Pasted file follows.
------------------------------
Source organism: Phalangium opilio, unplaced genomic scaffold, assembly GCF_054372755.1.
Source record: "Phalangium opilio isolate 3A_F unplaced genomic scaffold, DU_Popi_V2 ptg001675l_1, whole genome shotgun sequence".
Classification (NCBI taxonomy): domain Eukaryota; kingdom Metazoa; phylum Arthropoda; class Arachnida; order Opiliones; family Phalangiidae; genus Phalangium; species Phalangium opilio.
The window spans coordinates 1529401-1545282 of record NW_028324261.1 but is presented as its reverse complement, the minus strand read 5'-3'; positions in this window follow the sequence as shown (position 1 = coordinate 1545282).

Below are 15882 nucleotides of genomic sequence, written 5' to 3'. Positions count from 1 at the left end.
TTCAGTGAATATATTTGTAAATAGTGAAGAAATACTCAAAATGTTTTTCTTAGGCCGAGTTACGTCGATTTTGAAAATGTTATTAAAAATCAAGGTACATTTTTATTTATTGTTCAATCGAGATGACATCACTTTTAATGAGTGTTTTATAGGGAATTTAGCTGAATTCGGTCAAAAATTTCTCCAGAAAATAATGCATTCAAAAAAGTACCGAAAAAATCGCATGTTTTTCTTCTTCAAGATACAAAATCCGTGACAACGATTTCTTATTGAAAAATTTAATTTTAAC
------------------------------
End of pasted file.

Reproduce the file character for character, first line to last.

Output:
Source organism: Phalangium opilio, unplaced genomic scaffold, assembly GCF_054372755.1.
Source record: "Phalangium opilio isolate 3A_F unplaced genomic scaffold, DU_Popi_V2 ptg001675l_1, whole genome shotgun sequence".
Classification (NCBI taxonomy): domain Eukaryota; kingdom Metazoa; phylum Arthropoda; class Arachnida; order Opiliones; family Phalangiidae; genus Phalangium; species Phalangium opilio.
The window spans coordinates 1529401-1545282 of record NW_028324261.1 but is presented as its reverse complement, the minus strand read 5'-3'; positions in this window follow the sequence as shown (position 1 = coordinate 1545282).

Below are 15882 nucleotides of genomic sequence, written 5' to 3'. Positions count from 1 at the left end.
TTCAGTGAATATATTTGTAAATAGTGAAGAAATACTCAAAATGTTTTTCTTAGGCCGAGTTACGTCGATTTTGAAAATGTTATTAAAAATCAAGGTACATTTTTATTTATTGTTCAATCGAGATGACATCACTTTTAATGAGTGTTTTATAGGGAATTTAGCTGAATTCGGTCAAAAATTTCTCCAGAAAATAATGCATTCAAAAAAGTACCGAAAAAATCGCATGTTTTTCTTCTTCAAGATACAAAATCCGTGACAACGATTTCTTATTGAAAAATTTAATTTTAAC